A new project in Brisbane could attract up to $2.5 billion in real Gross Regional Product over 2026-2048, and $90 million in investment every year.
Live music fans are going to be spoiled for choice with no less than six new stadiums in the planning or proposed stage around the country to host concerts, entertainment and sports events.
At the same time, existing stadiums are also applying to hold more concerts a year.
This would mean more A-list international acts will have venues to play as the volume of tours amps up.
The City of Gold Coast is looking at the possibility of an indoor stadium with 10,000—12,000 seats at a cost of $750 million.
Its officers put forward a confidential report that music and sports promoters see the need for a venue that is between the 27,690-seat Cbus Stadium and the 6,000-capacity Gold Coast Convention and Exhibition Centre (GCCEC).
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The report stated: “The music promoters say that the Gold Coast is not a threat to Brisbane as artists will do shows in both cities.
“It’s easy for them since they are only up the road.”
Brisbane-based venue operator ASM Global Asia Pacific executive chairman and CEO Harvey Lister flags another option.
He argues that doubling the size of GCCEC, including a 12,000-seat indoor arena, would be half the cost.
It would be a perfect spot as it would be in the GC’s “global event hub” alongside dining, entertainment, public transport and hospitality spots making it “an absolute no-brainer.”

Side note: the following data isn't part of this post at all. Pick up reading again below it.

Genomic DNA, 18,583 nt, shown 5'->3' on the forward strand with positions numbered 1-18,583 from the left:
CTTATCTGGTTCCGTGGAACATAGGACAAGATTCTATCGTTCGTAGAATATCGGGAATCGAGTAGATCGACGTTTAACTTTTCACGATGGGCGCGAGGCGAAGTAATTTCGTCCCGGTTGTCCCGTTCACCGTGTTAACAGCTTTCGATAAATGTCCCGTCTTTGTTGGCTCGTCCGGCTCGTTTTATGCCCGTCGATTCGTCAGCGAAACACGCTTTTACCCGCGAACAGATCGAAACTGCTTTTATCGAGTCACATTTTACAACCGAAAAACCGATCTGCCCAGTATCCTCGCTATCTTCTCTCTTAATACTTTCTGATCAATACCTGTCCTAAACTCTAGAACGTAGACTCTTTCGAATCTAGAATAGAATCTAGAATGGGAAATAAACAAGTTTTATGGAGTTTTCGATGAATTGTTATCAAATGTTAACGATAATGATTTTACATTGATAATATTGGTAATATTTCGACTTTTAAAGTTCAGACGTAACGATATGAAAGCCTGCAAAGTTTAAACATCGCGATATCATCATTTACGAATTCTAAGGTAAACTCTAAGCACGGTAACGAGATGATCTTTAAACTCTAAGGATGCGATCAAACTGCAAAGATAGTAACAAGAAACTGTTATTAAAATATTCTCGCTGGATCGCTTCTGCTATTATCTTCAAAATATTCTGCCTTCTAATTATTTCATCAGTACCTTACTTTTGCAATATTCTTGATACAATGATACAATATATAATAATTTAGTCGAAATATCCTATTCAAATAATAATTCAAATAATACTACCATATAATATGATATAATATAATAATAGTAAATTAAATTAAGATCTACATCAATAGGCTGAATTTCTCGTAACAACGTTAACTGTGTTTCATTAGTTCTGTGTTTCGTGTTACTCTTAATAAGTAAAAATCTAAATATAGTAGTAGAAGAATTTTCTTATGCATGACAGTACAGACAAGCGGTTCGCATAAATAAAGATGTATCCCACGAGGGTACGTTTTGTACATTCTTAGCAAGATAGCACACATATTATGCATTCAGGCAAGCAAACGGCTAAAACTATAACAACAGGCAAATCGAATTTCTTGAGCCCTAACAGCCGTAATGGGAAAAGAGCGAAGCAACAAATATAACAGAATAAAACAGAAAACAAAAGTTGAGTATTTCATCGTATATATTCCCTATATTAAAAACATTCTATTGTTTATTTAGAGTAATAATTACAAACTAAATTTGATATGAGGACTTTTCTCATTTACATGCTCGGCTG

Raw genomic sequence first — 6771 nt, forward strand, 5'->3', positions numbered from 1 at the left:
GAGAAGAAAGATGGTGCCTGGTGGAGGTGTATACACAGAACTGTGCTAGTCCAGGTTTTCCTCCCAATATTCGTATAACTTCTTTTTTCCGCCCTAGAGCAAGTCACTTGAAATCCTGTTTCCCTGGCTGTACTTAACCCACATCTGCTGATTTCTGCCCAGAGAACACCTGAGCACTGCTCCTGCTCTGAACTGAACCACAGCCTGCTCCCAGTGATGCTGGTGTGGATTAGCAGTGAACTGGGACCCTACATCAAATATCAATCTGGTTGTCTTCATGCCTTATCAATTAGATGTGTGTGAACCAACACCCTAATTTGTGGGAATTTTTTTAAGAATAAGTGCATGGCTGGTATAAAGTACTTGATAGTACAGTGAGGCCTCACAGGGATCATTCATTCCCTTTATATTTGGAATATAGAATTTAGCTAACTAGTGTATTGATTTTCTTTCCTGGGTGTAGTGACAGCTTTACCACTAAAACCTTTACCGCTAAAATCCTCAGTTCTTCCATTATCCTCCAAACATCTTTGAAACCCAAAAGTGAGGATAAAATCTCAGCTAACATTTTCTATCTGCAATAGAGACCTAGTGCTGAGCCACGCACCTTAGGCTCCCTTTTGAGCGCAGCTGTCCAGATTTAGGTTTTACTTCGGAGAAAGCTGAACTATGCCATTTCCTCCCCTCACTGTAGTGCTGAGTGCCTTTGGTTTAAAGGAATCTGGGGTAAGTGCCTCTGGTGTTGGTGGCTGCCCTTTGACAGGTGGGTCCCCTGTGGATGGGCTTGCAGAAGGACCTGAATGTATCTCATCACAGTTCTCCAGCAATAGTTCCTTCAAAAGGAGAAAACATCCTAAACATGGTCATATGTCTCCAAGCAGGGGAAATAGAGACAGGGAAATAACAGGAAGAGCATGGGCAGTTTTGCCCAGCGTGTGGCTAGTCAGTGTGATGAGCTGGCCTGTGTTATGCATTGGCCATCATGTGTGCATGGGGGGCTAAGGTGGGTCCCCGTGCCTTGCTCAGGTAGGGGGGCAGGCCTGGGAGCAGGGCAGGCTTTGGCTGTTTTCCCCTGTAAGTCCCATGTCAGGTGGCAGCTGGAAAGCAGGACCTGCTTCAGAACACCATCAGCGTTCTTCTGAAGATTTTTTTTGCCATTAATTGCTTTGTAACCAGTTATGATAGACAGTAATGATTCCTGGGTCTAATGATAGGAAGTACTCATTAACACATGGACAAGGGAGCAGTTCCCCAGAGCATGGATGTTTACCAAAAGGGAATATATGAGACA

Things are moving forward for the long-awaited $2.5 billion Brisbane Live precinct and the 18,000–seat Brisbane Arena proposal above the new underground Roma Street station.
The state government has begun holding discussions with stakeholders, including unions, builders and potential venue operators to come up with a realistic design and completion date.
Who gets to run the arena is hotly contested, as the state-of-the-art arena is designed to be the state’s entertainment mecca, for “generations of Queenslanders”, Premier Annastacia Palaszczuk said.
The project comes with big numbers: It could attract up to $2.5 billion in real Gross Regional Product over 2026-2048, and $90 million in investment every year.
The two major bidders are ASM Global and a consortium led by Live Nation Australia, US entertainment business Oak View Group and Australian infrastructure investment specialist Plenary.
According to the Australian Financial Review, both sides have hired politically connected lobbyists to hammer home their cases.
It reported politicians from both sides were being given free goodwill concert tickets – quite legally – for shows by Ed Sheeran, Harry Styles, The Wiggles, Elton John and The Killers.
The word is that two other companies are expected to join the bidding.
Brisbane Live Arena was ASM Global’s Harvey Lister’s brainchild in 2016.
His original plan had a 4,000-capacity rock club, an amphitheatre for 15,000, and a sliding front wall that opened to reveal acts on stage.
Last November the state government green-lighted Suncorp Stadium to double the number of concerts in 2023 and 2024 from six to 12.
Tourism and Sports Minister, Stirling Hinchcliffe stated at the time: “This is a temporary easing of the concert cap in response to extraordinary post-COVID demand for Suncorp Stadium dates by some of the world’s biggest music acts.